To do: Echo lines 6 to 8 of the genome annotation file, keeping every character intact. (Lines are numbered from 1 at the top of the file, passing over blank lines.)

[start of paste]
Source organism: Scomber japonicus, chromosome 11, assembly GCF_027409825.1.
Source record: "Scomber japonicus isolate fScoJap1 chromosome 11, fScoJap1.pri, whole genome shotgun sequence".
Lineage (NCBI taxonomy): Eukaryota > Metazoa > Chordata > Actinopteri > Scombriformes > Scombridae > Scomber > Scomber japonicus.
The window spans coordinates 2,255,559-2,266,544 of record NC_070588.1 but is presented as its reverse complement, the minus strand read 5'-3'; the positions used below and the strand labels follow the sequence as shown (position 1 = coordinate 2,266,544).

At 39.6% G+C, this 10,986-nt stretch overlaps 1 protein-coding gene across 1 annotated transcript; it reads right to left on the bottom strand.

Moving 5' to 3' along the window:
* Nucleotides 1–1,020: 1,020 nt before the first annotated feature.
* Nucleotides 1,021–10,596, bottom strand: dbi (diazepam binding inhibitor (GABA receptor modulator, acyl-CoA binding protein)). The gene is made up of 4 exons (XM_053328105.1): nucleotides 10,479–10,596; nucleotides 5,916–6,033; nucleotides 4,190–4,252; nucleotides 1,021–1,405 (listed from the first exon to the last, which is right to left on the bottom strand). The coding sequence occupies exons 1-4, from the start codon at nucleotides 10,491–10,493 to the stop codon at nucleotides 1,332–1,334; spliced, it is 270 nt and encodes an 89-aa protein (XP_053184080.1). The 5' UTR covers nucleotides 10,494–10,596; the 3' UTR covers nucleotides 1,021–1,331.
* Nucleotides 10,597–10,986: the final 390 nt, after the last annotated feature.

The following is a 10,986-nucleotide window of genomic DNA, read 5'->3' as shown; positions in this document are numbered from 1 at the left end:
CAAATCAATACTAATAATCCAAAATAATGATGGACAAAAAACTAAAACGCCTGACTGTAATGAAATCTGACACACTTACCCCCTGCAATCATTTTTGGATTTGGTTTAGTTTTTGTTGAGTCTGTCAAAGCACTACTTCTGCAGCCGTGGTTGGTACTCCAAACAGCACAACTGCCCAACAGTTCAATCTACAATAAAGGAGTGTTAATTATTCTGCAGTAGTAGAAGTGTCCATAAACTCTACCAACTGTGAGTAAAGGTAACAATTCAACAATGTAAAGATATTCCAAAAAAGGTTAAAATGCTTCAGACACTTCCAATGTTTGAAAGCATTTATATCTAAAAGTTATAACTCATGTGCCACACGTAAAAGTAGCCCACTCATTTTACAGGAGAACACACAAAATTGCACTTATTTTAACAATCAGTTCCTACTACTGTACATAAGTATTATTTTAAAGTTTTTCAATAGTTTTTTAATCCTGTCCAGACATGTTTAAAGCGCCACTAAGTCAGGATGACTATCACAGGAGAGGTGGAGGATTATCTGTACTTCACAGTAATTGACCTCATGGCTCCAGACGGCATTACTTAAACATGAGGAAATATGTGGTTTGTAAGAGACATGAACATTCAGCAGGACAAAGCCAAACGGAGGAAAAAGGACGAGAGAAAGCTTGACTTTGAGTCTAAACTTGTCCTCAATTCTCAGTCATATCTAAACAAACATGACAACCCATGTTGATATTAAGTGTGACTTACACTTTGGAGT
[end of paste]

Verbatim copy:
Moving 5' to 3' along the window:
* Nucleotides 1–1,020: 1,020 nt before the first annotated feature.
* Nucleotides 1,021–10,596, bottom strand: dbi (diazepam binding inhibitor (GABA receptor modulator, acyl-CoA binding protein)). The gene is made up of 4 exons (XM_053328105.1): nucleotides 10,479–10,596; nucleotides 5,916–6,033; nucleotides 4,190–4,252; nucleotides 1,021–1,405 (listed from the first exon to the last, which is right to left on the bottom strand). The coding sequence occupies exons 1-4, from the start codon at nucleotides 10,491–10,493 to the stop codon at nucleotides 1,332–1,334; spliced, it is 270 nt and encodes an 89-aa protein (XP_053184080.1). The 5' UTR covers nucleotides 10,494–10,596; the 3' UTR covers nucleotides 1,021–1,331.